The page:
For decades, clinical social worker Carol Coven Grannick worked with clients on issues surrounding disordered eating and body image-intertwined behaviors and attitudes which often had deep roots in their childhood experiences.
Yet she found virtually no children's books, secular or Jewish, that addressed these challenges.
Drawing from her clinical background and experience as a children's author, Grannick wrote
, a story that explores both issues in the tale of an introverted Jewish girl's struggle to find courage, body acceptance, and her own strong voice.
"Jewish children need to see themselves, and be seen by others, in all their diverse variety, including body size," Grannick said. "Jewish children are not exempt from weight stigma and the impact of the diet culture."
More contemporary stories are needed for Jewish children facing these issues to provide them "mirrors and role models," Grannick said.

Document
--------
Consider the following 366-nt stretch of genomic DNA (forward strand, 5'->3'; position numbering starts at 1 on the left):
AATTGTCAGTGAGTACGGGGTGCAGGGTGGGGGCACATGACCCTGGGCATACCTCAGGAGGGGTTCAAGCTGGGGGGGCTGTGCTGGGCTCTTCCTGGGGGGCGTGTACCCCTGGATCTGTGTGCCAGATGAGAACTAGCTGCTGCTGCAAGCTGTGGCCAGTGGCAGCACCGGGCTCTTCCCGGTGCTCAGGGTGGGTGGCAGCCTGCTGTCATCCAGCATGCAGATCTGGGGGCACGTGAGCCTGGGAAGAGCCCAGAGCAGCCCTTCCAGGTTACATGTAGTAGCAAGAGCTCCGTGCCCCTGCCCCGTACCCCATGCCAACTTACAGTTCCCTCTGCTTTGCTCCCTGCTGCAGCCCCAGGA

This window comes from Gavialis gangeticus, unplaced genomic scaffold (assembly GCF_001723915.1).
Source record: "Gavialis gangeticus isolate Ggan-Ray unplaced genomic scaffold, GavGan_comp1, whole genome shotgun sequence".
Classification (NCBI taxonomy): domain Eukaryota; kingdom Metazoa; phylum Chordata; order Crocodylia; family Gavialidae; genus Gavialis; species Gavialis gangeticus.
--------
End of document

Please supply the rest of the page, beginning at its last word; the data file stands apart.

"The diet industry and weight stigma are strong, but you can be strong, too," Grannick said.
Here are five tips:
1. Love your children and let them know their value, strengths, character, problems, accomplishments, and dreams have no connection to body size.
2. Notice , Educate, Advocate: Notice and comment on messages to diet, be thin, eat "good" instead of "bad" foods in commercials, books, movies, and more. Find and use the many HAES (Health At Every Size)-friendly resources online. Gather a small group of like-minded parents for parent-child book groups to read and discuss
and other "body positive" books, such as Chris Baron's
All of Me
, a story from a 13- year-old Jewish boy's perspective.
3. Support movement as enjoyable and health-focused rather than for the purpose of weight loss.
4. Reach out for support, education, and help for your own body and food issues. You can't get away with promoting positive body image if you're down on your own.
5. Protect: Make certain your pediatrician separates any eating problems and other health issues from weight.